The Tears/The Magic Numbers/The Dead 60’s/Nine Black Alps : London Astoria

The Tears/The Magic Numbers/The Dead 60's/Nine Black Alps : London Astoria

It's a ride through time and space...

[a]NME[/a] is on a breakneck jet-ride through time and space, our time capsule cunningly disguised as the Astoria. First stop: 1992, where we find [a]Nine Black Alps[/a] gamely reanimating the corpse of college rock for a new generation as yet unacquainted with the thrills of flange, fringes and plaid. They do it so expertly that higher powers must surely be at work: can the Dinosaur Jr reunion really be a coincidence?

Back to 1981 and The Dead 60’s, taking the spirit of Strummerville into the wilds of ‘Sandinista!’ and emerging as a rather less pissed-off Specials. It’s not their best day, and they’re going to need to tighten up their more ‘angular’ tendencies.

Next we flash back to Woodstock 1968 for The Magic Numbers. Back then, strangers had sex with each other on buses, you could take acid in the name of science and people had things called ‘hearts’ rather than the engines that are standard issue for human borgs nowadays. The Numbers prance gleefully through this meadow in a harmonious reverie, singing songs so optimistic as ‘Hymn To Her’ and ‘Love Is Just A Game’ that we nearly find ourselves drifting away on a cloud.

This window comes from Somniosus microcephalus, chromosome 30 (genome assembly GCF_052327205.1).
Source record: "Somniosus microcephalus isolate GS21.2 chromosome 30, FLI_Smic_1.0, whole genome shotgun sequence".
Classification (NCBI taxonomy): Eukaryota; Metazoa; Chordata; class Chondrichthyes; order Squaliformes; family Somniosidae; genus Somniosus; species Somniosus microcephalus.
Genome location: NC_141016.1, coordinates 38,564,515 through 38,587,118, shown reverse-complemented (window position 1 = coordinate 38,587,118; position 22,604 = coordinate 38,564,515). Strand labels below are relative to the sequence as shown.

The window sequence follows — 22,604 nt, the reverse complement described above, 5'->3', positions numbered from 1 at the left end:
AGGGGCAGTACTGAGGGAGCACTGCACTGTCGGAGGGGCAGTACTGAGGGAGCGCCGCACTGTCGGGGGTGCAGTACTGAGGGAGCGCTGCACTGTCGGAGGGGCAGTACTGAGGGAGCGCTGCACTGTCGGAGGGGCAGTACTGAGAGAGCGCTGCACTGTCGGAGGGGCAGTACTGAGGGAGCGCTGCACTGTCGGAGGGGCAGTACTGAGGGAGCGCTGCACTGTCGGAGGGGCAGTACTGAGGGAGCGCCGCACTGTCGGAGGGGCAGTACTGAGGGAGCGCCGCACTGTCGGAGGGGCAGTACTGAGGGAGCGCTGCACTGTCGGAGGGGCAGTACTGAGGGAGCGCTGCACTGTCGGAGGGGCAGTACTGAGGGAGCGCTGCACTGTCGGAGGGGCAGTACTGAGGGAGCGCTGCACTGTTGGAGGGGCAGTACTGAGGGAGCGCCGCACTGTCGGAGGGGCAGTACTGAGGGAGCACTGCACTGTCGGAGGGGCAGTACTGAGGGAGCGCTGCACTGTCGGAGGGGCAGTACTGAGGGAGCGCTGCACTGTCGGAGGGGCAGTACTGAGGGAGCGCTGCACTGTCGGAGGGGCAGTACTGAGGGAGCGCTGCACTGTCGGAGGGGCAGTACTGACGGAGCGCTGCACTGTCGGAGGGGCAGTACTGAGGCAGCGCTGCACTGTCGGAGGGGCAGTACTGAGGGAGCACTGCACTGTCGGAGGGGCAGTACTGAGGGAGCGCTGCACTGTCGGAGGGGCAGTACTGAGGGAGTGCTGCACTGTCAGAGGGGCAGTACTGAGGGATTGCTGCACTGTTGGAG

So to our final destination: the day in 1994 when Bernard Butler walked out on Suede to pursue a career in under-achievement. It won’t surprise anybody to learn that The Tears aren’t the second coming but thankfully, neither are they ‘The Second Coming’. Essentially they’re late-period Suede with a better guitarist and at their best (like buxom pounder ‘Refugees’) they perfectly marry ‘Coming Up’’s pouting swagger with the heart-in-gob soulfulness of McAlmont & Butler. There’s work still to do, of course.

When there’s more Brett than Bernard (‘Ghost Of You’), it just sounds like daft Keane, but when fully supported by the weight of Bernard’s still-genius playing (the ambient ‘Apollo 13’) it’s as if not a day has passed. An imperfect landing, then, from a band who still have time to become brilliant. In the short term, a blast through ‘Animal Nitrate’ or ‘Stay Together’ would have made tonight truly magical. And if The Tears are scared they would upstage their new songs, well, they’re going to need more guts than that.

Dan Martin